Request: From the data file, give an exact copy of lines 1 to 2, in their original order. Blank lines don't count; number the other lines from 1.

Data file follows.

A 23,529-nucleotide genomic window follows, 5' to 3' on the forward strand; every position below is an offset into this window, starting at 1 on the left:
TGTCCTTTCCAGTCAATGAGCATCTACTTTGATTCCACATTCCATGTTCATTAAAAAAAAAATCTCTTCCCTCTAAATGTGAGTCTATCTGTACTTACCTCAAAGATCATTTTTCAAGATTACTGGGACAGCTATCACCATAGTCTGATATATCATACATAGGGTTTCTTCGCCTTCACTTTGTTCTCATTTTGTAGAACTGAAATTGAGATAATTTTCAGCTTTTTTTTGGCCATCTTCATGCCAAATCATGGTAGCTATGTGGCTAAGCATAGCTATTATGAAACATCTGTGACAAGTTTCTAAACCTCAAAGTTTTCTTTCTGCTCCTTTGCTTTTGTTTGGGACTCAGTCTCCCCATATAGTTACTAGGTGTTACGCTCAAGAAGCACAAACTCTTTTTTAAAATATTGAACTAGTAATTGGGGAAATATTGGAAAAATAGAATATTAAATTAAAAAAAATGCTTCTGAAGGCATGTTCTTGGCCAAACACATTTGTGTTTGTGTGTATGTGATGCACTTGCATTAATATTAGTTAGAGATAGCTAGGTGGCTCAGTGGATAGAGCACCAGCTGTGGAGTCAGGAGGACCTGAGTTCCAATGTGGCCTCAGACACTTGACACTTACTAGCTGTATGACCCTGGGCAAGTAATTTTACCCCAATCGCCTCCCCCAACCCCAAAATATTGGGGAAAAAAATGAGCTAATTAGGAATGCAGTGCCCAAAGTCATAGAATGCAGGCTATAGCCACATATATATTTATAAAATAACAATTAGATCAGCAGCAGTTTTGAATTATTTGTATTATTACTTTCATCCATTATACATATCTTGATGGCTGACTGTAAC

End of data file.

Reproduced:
A 23,529-nucleotide genomic window follows, 5' to 3' on the forward strand; every position below is an offset into this window, starting at 1 on the left:
TGTCCTTTCCAGTCAATGAGCATCTACTTTGATTCCACATTCCATGTTCATTAAAAAAAAAATCTCTTCCCTCTAAATGTGAGTCTATCTGTACTTACCTCAAAGATCATTTTTCAAGATTACTGGGACAGCTATCACCATAGTCTGATATATCATACATAGGGTTTCTTCGCCTTCACTTTGTTCTCATTTTGTAGAACTGAAATTGAGATAATTTTCAGCTTTTTTTTGGCCATCTTCATGCCAAATCATGGTAGCTATGTGGCTAAGCATAGCTATTATGAAACATCTGTGACAAGTTTCTAAACCTCAAAGTTTTCTTTCTGCTCCTTTGCTTTTGTTTGGGACTCAGTCTCCCCATATAGTTACTAGGTGTTACGCTCAAGAAGCACAAACTCTTTTTTAAAATATTGAACTAGTAATTGGGGAAATATTGGAAAAATAGAATATTAAATTAAAAAAAATGCTTCTGAAGGCATGTTCTTGGCCAAACACATTTGTGTTTGTGTGTATGTGATGCACTTGCATTAATATTAGTTAGAGATAGCTAGGTGGCTCAGTGGATAGAGCACCAGCTGTGGAGTCAGGAGGACCTGAGTTCCAATGTGGCCTCAGACACTTGACACTTACTAGCTGTATGACCCTGGGCAAGTAATTTTACCCCAATCGCCTCCCCCAACCCCAAAATATTGGGGAAAAAAATGAGCTAATTAGGAATGCAGTGCCCAAAGTCATAGAATGCAGGCTATAGCCACATATATATTTATAAAATAACAATTAGATCAGCAGCAGTTTTGAATTATTTGTATTATTACTTTCATCCATTATACATATCTTGATGGCTGACTGTAAC